Upgrading my Lego Star Destroyer

In December 2008, after years of unrequited desire, I bought myself a second hand Lego UCS Imperial Star Destroyer, kit 10030. Because it was missing a handful of pieces, I got it surprisingly cheaply, for the ridiculously cheap price of £160. (That’s the £145 that I bid, plus £25 P&P, minus a tenner that the vendor very kindly unilaterally refunded on finding that it was less expensive to post than they’d thought.)

I topped it up with 77 pence worth of spare pieces from Lego’s pick-a-brick facility (plus £3.25 P&P) and suddenly I had a whole Star Destroyer for £163.25:

09. Lego-Star-Destroyer-10030

That thing is a monster. It’s a huge, huge kit, and has remained the benchmark for what it’s possible to do with Lego. It’s made from more than 3,000 pieces (most of them very small admittedly), and comes out very nearly a meter long. It’s also very beautiful, and a wonderful evocation of the ship we know and love from the Star Wars films.


I have rebuilt my 10030 almost every Christmas since I bought it, and at the same time watched the price of complete sets gradually rising on eBay.

Finally this year, I felt the time had come to let it go, and to use the money to buy a new kit: the UCS Super Star Destroyer, kit 10221. This kit has even more pieces (3,152) and builds to a longer (though correspondingly narrower and less deep) model.

Annoyingly, I mistimed this process: the kit is now sold out from all regular outlets, so I had to pay over the odds for a re-sold MISB kit on eBay.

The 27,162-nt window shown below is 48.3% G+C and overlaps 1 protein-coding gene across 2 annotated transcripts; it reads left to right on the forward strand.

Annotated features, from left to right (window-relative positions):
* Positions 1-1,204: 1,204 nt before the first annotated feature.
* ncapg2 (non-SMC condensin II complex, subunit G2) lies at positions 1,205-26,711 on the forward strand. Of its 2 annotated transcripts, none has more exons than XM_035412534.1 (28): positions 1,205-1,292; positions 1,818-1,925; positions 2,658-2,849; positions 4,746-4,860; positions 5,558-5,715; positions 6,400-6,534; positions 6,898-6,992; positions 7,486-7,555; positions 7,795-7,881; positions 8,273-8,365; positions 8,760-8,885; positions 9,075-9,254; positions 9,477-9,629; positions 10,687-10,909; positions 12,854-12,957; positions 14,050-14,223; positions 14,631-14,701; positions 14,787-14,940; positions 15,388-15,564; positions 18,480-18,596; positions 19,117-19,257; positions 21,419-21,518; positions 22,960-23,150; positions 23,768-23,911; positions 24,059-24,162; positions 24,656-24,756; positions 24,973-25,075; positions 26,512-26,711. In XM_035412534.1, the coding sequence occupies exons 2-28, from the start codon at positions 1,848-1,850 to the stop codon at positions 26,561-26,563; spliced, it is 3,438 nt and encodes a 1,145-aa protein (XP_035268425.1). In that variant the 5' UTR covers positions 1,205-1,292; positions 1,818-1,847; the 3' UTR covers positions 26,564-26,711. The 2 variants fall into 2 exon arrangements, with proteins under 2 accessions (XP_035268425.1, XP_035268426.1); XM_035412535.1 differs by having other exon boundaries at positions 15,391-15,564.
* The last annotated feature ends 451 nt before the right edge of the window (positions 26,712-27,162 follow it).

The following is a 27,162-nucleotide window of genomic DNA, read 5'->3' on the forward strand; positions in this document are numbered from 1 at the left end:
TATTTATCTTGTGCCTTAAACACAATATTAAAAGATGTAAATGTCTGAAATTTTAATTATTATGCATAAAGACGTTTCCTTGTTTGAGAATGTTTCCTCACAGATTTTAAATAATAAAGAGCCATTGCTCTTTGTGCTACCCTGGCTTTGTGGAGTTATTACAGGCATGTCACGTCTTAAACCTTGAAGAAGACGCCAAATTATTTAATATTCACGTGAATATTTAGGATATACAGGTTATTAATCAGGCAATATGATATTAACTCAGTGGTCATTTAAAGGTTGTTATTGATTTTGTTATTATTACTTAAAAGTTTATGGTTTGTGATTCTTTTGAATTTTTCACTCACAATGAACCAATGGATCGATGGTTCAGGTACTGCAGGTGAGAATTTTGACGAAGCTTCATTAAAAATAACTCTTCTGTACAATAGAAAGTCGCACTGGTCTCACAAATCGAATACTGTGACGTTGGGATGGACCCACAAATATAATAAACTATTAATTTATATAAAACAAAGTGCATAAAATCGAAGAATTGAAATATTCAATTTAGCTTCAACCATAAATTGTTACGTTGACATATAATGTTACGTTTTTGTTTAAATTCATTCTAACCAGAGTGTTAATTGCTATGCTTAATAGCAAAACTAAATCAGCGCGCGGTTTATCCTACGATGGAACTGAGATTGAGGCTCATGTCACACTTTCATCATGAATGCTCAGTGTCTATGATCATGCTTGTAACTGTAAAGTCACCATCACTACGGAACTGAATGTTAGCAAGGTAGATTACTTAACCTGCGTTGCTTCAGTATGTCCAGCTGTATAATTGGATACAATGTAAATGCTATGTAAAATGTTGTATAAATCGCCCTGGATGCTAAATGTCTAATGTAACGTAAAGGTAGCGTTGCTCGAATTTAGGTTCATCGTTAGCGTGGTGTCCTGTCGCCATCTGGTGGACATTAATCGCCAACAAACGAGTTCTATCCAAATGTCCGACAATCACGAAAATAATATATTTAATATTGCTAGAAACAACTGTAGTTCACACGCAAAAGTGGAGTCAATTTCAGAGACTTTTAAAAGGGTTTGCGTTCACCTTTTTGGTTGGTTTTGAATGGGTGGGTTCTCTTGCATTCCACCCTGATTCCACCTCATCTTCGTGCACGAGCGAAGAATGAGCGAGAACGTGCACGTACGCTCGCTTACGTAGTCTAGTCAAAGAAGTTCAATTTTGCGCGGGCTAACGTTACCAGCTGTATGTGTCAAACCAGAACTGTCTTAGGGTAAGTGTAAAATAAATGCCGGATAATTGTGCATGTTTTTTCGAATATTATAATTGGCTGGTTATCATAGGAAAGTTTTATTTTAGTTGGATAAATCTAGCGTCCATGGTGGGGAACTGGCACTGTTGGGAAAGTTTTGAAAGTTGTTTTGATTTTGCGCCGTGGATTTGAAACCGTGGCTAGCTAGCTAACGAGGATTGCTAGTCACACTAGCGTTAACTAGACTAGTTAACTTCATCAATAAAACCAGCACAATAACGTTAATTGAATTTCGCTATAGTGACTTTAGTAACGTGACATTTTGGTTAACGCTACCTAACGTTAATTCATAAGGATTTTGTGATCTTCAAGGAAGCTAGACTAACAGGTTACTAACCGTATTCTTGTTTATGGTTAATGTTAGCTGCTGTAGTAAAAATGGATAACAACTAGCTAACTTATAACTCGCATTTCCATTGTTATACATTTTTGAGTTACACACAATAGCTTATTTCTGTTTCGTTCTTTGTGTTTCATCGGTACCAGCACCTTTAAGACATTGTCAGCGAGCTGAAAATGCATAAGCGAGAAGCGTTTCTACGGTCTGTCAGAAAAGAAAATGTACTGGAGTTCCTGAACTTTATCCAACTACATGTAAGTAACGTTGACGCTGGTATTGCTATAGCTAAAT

Still, I was able to sell my old kit (for £565.98, which is three and half times what I paid for it). Even after eBay had taken their painfully hefty 10% cut, that left me enough to buy the new kit (for £469 including postage) and have a little bit left over.

Right now, both kits are in transit — so the old one is gone from my life and the new one hasn’t yet arrived. It feels weird to live in a house without a Lego Star Destroyer.

The moral of this story seems to be that big, old Lego kits keep their value well. I like the idea that I had the pleasure of owning the 10030 for five and bit years and it didn’t, in the end, cost me anything. I hope the same will be true of the 10221, and that I’ll eventually be able to sell it for more than I paid. We’ll see. But the real win here is that my Christmas is all sorted out!

5 responses to “Upgrading my Lego Star Destroyer

  1. While I agree that the next step after a Star Destroyer is a Super Star Destroyer, I think that the first one looks prettier. The Super Star Destroyer has the appeal of being incredibly huge (in the movies), but most of its surface has no features at all, not to mention that it looks like a giant mouse cursor…. The Star Destroyer is much more charming and interesting to look at.

    In any case, I’m looking forward to when you upgrade to a fully pieced and assembled Lego Death Star.

  2. I do agree that the Star Destroyer is more impressive ship, both in the films and in Lego. Looked at objectively, this is probably a downgrade. But looked at as a chance to build an awesome kit that I’ve never built before, I’m pretty happy about it!

    As you probably know, there is a Lego Death Star; but it seems more like a play-set than a model. It’s aimed at a very different constitutency.

  3. Dunno if you’ve noticed, but your 10030 is the ANH Star Destroyer, with the taller, double-decker antenna atop the bridge tower, whereas the screencap you posted right below is one of the ESB-ROTJ-style Star Destroyers, with the lower, single-beam antenna.

    May the Force (of pedantry) be with you.

  4. I noticed that they weren’t the same; I didn’t know where each one was from. I rather like that the official Lego Star Destroyer is the original.

  5. Pingback: A Bad Day for the Enemy, by Daniel Taylor | The Reinvigorated Programmer

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